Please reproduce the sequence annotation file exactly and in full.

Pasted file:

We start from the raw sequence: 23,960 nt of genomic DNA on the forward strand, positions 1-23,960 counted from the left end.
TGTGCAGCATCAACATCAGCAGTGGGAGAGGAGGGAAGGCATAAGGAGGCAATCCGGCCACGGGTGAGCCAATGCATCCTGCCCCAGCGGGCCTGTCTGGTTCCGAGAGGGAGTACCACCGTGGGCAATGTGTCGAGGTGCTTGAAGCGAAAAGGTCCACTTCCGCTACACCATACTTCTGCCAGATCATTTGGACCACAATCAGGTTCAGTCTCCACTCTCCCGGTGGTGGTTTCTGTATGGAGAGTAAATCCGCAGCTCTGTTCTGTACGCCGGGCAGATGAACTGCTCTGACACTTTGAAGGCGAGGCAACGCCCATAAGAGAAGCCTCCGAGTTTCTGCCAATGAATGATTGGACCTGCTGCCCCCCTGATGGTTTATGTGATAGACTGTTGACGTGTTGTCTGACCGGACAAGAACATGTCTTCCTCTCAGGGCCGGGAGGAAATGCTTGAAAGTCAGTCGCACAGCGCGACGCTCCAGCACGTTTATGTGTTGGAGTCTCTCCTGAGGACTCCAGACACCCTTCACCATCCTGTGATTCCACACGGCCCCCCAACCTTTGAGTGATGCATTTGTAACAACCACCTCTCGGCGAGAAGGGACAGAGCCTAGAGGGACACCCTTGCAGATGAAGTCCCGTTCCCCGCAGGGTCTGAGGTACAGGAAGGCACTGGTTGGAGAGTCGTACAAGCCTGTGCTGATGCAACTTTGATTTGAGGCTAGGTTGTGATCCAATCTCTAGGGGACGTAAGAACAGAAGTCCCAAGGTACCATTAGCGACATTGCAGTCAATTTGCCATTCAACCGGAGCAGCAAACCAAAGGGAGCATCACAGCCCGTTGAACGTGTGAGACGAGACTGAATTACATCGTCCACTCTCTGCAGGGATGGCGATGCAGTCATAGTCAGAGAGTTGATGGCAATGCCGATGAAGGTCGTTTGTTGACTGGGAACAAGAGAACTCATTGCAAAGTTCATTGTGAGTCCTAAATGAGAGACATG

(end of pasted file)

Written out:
We start from the raw sequence: 23,960 nt of genomic DNA on the forward strand, positions 1-23,960 counted from the left end.
TGTGCAGCATCAACATCAGCAGTGGGAGAGGAGGGAAGGCATAAGGAGGCAATCCGGCCACGGGTGAGCCAATGCATCCTGCCCCAGCGGGCCTGTCTGGTTCCGAGAGGGAGTACCACCGTGGGCAATGTGTCGAGGTGCTTGAAGCGAAAAGGTCCACTTCCGCTACACCATACTTCTGCCAGATCATTTGGACCACAATCAGGTTCAGTCTCCACTCTCCCGGTGGTGGTTTCTGTATGGAGAGTAAATCCGCAGCTCTGTTCTGTACGCCGGGCAGATGAACTGCTCTGACACTTTGAAGGCGAGGCAACGCCCATAAGAGAAGCCTCCGAGTTTCTGCCAATGAATGATTGGACCTGCTGCCCCCCTGATGGTTTATGTGATAGACTGTTGACGTGTTGTCTGACCGGACAAGAACATGTCTTCCTCTCAGGGCCGGGAGGAAATGCTTGAAAGTCAGTCGCACAGCGCGACGCTCCAGCACGTTTATGTGTTGGAGTCTCTCCTGAGGACTCCAGACACCCTTCACCATCCTGTGATTCCACACGGCCCCCCAACCTTTGAGTGATGCATTTGTAACAACCACCTCTCGGCGAGAAGGGACAGAGCCTAGAGGGACACCCTTGCAGATGAAGTCCCGTTCCCCGCAGGGTCTGAGGTACAGGAAGGCACTGGTTGGAGAGTCGTACAAGCCTGTGCTGATGCAACTTTGATTTGAGGCTAGGTTGTGATCCAATCTCTAGGGGACGTAAGAACAGAAGTCCCAAGGTACCATTAGCGACATTGCAGTCAATTTGCCATTCAACCGGAGCAGCAAACCAAAGGGAGCATCACAGCCCGTTGAACGTGTGAGACGAGACTGAATTACATCGTCCACTCTCTGCAGGGATGGCGATGCAGTCATAGTCAGAGAGTTGATGGCAATGCCGATGAAGGTCGTTTGTTGACTGGGAACAAGAGAACTCATTGCAAAGTTCATTGTGAGTCCTAAATGAGAGACATG